The complex expressiveness of humankind's closest relative in the animal kingdom is the topic of a photographic exhibit, "The Chimpanzees of Gombe Stream," showing through April 28 at the Utah Museum of Natural History.
The exhibit consists of 30 photographs taken by wildlife photographer Hugo Van Lawick for the National Geographic Society. They capture the behavior and individual personalities of the chimpanzees that have been the subject of 25 years of field research for National Geographic, led by naturalist Jane Goodall.Van Lawick also documents the major themes of the research itself, and the threat that deforestation poses to survival of the chimps.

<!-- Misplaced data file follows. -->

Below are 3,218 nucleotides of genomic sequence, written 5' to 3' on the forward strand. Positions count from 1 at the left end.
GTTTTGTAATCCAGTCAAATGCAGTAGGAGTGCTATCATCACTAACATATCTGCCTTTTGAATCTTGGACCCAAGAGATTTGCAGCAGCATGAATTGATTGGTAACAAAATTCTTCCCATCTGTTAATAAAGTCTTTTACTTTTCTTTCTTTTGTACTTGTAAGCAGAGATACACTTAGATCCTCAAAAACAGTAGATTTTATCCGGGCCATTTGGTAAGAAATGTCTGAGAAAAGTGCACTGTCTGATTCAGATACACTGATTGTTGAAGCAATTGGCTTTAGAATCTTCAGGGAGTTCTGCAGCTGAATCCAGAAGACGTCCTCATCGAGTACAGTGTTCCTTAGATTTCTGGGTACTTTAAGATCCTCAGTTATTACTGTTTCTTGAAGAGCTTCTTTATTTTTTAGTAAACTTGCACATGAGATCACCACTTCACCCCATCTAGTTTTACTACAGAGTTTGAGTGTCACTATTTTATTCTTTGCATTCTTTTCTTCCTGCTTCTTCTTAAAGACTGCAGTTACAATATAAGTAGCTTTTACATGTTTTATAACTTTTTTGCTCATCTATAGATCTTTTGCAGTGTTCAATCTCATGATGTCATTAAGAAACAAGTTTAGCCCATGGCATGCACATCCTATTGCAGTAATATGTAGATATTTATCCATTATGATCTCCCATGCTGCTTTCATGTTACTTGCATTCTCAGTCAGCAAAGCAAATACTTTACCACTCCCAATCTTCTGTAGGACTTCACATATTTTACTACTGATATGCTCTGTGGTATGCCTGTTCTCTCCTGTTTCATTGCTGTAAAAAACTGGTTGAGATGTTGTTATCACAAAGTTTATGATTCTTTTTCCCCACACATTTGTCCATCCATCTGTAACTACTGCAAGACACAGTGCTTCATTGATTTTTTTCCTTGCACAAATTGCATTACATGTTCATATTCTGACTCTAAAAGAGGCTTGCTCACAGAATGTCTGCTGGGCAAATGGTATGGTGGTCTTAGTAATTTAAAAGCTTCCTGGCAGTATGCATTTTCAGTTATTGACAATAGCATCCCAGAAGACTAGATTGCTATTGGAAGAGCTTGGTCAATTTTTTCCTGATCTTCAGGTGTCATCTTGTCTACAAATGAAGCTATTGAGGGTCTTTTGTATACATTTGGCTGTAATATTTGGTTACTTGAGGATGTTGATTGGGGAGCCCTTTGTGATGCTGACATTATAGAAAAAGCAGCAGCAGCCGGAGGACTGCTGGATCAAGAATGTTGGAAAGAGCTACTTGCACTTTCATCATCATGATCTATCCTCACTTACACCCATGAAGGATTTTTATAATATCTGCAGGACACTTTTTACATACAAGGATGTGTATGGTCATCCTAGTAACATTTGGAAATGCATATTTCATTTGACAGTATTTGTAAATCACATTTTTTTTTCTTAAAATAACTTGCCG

The exhibit is distributed by the James Ford Bell Museum of Natural History at the University of Minnesota for the National Geographic Society.
The photographs will show in the museum's Ezekiel R. and Katherine W. Dumke Gallery. The museum is located at the 200 South entrance to the University of Utah campus. Hours are 9:30 a.m. to 5:30 p.m., Monday through Friday, and noon to 5 p.m. on Sunday.